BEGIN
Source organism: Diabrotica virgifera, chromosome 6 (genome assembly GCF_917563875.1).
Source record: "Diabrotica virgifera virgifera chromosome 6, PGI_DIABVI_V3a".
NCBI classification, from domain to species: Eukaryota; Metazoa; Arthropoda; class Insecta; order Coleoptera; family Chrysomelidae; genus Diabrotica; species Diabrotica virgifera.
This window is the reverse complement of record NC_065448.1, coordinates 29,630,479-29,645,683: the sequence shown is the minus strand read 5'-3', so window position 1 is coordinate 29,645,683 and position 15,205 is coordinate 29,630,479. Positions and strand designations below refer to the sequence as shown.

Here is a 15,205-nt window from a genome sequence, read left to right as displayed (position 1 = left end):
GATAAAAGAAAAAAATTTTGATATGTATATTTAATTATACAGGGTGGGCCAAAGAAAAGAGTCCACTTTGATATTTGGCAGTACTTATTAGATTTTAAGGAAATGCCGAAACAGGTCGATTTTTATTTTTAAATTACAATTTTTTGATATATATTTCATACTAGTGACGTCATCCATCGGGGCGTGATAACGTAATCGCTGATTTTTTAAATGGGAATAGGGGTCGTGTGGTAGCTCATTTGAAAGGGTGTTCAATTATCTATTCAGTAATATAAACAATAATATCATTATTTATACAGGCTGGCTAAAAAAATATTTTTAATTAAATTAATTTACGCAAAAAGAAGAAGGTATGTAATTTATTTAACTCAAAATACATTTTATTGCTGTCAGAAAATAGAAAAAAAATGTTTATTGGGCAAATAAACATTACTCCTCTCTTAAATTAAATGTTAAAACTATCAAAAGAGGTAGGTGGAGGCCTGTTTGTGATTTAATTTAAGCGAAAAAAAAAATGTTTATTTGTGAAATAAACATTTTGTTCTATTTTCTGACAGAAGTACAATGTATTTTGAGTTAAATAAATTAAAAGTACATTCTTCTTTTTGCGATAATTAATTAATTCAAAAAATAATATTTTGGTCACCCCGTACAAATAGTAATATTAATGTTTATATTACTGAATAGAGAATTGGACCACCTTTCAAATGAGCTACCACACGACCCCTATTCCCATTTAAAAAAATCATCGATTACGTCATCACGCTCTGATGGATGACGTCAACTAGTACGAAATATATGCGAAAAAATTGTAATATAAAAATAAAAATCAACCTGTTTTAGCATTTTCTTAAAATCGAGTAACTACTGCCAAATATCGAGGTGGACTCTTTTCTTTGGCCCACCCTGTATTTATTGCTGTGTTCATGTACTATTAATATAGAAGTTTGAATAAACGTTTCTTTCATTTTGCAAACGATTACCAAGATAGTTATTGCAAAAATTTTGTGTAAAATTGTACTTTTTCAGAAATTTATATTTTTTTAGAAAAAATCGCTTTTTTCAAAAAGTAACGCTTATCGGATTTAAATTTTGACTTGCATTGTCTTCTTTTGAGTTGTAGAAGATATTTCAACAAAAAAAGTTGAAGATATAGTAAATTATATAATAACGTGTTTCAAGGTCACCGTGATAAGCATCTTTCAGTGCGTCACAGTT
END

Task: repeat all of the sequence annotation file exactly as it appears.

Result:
Source organism: Diabrotica virgifera, chromosome 6 (genome assembly GCF_917563875.1).
Source record: "Diabrotica virgifera virgifera chromosome 6, PGI_DIABVI_V3a".
NCBI classification, from domain to species: Eukaryota; Metazoa; Arthropoda; class Insecta; order Coleoptera; family Chrysomelidae; genus Diabrotica; species Diabrotica virgifera.
This window is the reverse complement of record NC_065448.1, coordinates 29,630,479-29,645,683: the sequence shown is the minus strand read 5'-3', so window position 1 is coordinate 29,645,683 and position 15,205 is coordinate 29,630,479. Positions and strand designations below refer to the sequence as shown.

Here is a 15,205-nt window from a genome sequence, read left to right as displayed (position 1 = left end):
GATAAAAGAAAAAAATTTTGATATGTATATTTAATTATACAGGGTGGGCCAAAGAAAAGAGTCCACTTTGATATTTGGCAGTACTTATTAGATTTTAAGGAAATGCCGAAACAGGTCGATTTTTATTTTTAAATTACAATTTTTTGATATATATTTCATACTAGTGACGTCATCCATCGGGGCGTGATAACGTAATCGCTGATTTTTTAAATGGGAATAGGGGTCGTGTGGTAGCTCATTTGAAAGGGTGTTCAATTATCTATTCAGTAATATAAACAATAATATCATTATTTATACAGGCTGGCTAAAAAAATATTTTTAATTAAATTAATTTACGCAAAAAGAAGAAGGTATGTAATTTATTTAACTCAAAATACATTTTATTGCTGTCAGAAAATAGAAAAAAAATGTTTATTGGGCAAATAAACATTACTCCTCTCTTAAATTAAATGTTAAAACTATCAAAAGAGGTAGGTGGAGGCCTGTTTGTGATTTAATTTAAGCGAAAAAAAAAATGTTTATTTGTGAAATAAACATTTTGTTCTATTTTCTGACAGAAGTACAATGTATTTTGAGTTAAATAAATTAAAAGTACATTCTTCTTTTTGCGATAATTAATTAATTCAAAAAATAATATTTTGGTCACCCCGTACAAATAGTAATATTAATGTTTATATTACTGAATAGAGAATTGGACCACCTTTCAAATGAGCTACCACACGACCCCTATTCCCATTTAAAAAAATCATCGATTACGTCATCACGCTCTGATGGATGACGTCAACTAGTACGAAATATATGCGAAAAAATTGTAATATAAAAATAAAAATCAACCTGTTTTAGCATTTTCTTAAAATCGAGTAACTACTGCCAAATATCGAGGTGGACTCTTTTCTTTGGCCCACCCTGTATTTATTGCTGTGTTCATGTACTATTAATATAGAAGTTTGAATAAACGTTTCTTTCATTTTGCAAACGATTACCAAGATAGTTATTGCAAAAATTTTGTGTAAAATTGTACTTTTTCAGAAATTTATATTTTTTTAGAAAAAATCGCTTTTTTCAAAAAGTAACGCTTATCGGATTTAAATTTTGACTTGCATTGTCTTCTTTTGAGTTGTAGAAGATATTTCAACAAAAAAAGTTGAAGATATAGTAAATTATATAATAACGTGTTTCAAGGTCACCGTGATAAGCATCTTTCAGTGCGTCACAGTT